Saturday, 19 June 2010


It's a truism that water is the source of life, "aqua vitae", but we take it so much for granted: You just turn on a tap and clean water comes out. We may use this amazing resource to flush the toilet, wash the dishes or take a bath, but perhaps you only drink the bottled stuff? I bought a small bottle of water at John Lewis for my son for well over a pound. He didn't like it so I ordered a similar sized glass of milk; 45p! If I was a dairy farmer I would start a riot. Basically bottled water is 3 times as expensive as milk in a carton. This cannot be right. Apparently it takes gallons of water to make one pint of bottled "spa" water.

At Paxton Pits, the Reserve is mostly in the Great Ouse flood plain, yet we annually suffer from drought. The mix of vegetation on restored gravel is similar to that you might find in Palestine. We basically live in a desert. I have been to places in Kenya and Idaho where you can see beautiful rivers that flow through deserts, with only a margin of a few feet where plants grow, illustrating the problem of trying to make water flow up-hill, even when you have a lot of it.

My task is to slow the downhill flow of water into the River Ouse before it escapes us. My problem is that gravels are very permeable and water soaks away at an alarming rate. And we have the lowest rainfall in the UK (or there-abouts).

The gravel company next door has the opposite problem. Once you get down a few feet, water flows into the gravel as fast as you can pump it out. In the old days they just let the quarry flood and then dredged the gravel out using barges. Today they rely on huge pumps, powered by diesel or electricity, to keep the water out while they extract the gravel using excavators.

On Thursday, I had a day dominated by pumps. At Diddington Pit, Bardon Aggregates have been pumping the water away using a 9" pipe and an electric pump the size of a large van, in preparation for landscaping in the late summer. Because we have nesting waders there, we are trying to hold the water levels steady at the current height to avoid flooding their nests. If the water goes down, the islands will be accessible to foxes, so I check the levels daily and decide whether to pump or not. Unfortunately, I can only pump water out, not in, and I can't make it rain, so it's a bit of a nail-biting exercise.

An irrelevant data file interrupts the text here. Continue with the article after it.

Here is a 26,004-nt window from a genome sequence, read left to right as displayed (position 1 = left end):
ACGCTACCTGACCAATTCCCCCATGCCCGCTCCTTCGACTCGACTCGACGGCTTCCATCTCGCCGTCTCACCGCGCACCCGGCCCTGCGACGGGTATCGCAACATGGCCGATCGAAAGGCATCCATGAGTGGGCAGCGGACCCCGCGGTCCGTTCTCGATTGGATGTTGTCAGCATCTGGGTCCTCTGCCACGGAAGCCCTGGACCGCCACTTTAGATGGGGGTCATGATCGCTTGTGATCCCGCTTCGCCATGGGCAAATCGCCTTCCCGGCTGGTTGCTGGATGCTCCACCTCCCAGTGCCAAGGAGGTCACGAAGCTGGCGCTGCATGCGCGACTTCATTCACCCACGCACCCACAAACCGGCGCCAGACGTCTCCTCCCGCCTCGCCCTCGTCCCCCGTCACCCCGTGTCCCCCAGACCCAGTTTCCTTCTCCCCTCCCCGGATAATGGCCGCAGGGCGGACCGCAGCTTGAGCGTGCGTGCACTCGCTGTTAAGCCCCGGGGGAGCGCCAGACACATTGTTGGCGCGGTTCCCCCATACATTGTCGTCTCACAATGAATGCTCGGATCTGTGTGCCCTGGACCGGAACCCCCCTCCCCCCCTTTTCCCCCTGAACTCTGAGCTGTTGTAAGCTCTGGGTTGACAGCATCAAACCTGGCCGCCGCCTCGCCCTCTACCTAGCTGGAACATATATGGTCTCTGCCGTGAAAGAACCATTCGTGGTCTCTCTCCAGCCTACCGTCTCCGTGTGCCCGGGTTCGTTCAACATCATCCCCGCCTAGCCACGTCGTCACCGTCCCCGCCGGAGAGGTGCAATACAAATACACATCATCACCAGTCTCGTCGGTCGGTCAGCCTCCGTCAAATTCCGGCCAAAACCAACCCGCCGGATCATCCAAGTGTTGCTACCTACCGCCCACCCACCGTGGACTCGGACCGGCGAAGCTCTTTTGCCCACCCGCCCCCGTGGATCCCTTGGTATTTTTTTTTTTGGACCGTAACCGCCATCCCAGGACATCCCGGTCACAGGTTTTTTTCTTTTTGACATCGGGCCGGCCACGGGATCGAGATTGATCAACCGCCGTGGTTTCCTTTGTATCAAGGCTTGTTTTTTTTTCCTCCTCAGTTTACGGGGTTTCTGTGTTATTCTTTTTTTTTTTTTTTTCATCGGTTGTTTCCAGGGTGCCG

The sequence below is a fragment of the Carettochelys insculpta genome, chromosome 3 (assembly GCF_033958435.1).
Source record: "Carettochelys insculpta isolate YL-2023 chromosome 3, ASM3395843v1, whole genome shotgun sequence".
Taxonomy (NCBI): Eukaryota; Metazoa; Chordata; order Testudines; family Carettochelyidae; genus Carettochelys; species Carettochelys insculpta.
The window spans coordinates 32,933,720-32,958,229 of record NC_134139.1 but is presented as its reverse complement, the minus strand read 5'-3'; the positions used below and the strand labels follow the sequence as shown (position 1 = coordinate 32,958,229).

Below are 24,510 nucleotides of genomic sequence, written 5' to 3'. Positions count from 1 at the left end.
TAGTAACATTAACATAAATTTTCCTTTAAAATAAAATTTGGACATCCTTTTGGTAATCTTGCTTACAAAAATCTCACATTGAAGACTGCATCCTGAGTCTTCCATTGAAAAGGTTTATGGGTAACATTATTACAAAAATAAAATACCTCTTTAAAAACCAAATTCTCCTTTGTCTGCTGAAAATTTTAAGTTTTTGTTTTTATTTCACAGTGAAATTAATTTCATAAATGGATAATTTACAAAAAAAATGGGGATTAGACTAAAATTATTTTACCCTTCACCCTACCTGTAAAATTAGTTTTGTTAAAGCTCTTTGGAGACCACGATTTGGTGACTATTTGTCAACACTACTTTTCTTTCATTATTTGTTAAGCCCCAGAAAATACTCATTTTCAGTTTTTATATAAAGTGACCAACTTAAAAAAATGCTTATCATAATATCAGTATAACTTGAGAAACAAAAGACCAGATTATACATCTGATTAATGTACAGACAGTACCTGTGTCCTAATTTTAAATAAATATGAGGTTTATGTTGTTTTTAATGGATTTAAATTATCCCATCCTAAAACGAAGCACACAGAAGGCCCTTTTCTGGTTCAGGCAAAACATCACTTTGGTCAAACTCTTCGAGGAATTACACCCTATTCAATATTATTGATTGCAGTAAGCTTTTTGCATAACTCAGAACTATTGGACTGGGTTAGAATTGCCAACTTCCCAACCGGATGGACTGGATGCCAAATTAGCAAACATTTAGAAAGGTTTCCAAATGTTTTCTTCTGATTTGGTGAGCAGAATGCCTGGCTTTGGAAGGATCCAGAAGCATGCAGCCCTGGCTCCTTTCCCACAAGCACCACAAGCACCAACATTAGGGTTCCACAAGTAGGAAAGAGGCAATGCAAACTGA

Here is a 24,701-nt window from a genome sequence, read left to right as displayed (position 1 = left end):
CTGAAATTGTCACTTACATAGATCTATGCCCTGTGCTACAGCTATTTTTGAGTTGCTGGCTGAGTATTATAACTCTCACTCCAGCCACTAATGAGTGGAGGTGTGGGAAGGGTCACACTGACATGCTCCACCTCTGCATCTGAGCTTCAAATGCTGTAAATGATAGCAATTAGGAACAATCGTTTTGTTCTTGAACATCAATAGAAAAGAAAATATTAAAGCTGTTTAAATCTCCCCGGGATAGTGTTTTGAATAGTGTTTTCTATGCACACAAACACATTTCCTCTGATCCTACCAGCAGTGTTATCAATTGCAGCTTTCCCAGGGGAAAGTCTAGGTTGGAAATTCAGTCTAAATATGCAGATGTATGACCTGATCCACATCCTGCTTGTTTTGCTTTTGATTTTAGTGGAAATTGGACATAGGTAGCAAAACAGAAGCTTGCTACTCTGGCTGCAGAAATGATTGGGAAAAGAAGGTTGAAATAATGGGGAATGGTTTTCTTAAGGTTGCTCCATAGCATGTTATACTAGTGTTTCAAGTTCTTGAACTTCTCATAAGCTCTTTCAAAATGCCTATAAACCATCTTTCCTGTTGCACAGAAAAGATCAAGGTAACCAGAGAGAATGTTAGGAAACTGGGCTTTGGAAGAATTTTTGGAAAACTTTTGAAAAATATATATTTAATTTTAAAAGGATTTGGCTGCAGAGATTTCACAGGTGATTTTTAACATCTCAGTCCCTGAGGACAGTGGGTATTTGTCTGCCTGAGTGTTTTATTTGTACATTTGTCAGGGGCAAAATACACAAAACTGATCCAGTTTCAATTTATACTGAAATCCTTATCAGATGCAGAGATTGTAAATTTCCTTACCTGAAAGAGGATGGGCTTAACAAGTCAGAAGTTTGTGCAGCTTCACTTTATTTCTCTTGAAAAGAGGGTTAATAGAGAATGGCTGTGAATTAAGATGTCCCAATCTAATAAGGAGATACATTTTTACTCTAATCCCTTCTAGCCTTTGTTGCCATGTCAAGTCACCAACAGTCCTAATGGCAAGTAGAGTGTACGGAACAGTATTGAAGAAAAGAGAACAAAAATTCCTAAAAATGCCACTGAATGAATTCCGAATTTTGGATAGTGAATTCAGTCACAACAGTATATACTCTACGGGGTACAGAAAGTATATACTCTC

On the same day I had to top-up our new education pond. using a brand new 3" pump. This uses about a litre of petrol in an hour but shifts a lot of water. 'A great bit of kit, and very cheap, but noisy. It takes about 30 minutes to set up and about the same to put it away, and we need to run it every two weeks.

By contrast, I finished the day in the Great Meadow where we run a cowboy-style wind pump. It was an absolute delight to watch it turning and see cool, clear water gushing into our ditches.

When we installed the pump, we had hoped to keep water levels so high that the fields there would become rushy with a fair amount of standing water. We had plants and wading birds in mind. However, the water levels cannot be maintained at that level, even following a flood. Even with the pump running, it is difficult to get the level much above that of the river, so we concentrate on the ditches, trying to keep some water in them at all times.

The result is like a linear garden pond. The ditches now have plants like celery-leaved buttercup, water arrowhead, water plantain, water crowfoot, lesser reedmace and flowering rush. We have dragon flies and damsel flies. This year we have a lot of frog tadpoles. The ditches have attracted a host of birds including green sandpiper, snipe, jack snipe, little egret and even great egret. Moorhens and mallards breed there. It's just a fabulous place to be; all becasue of a few inches of water. (Oh, and we also use the water for our cows.)

If you want to have as much fun as I did on Thursday, you could do worse than create a small pond in your garden. But don't put any fish in it or that's all you will have; fish.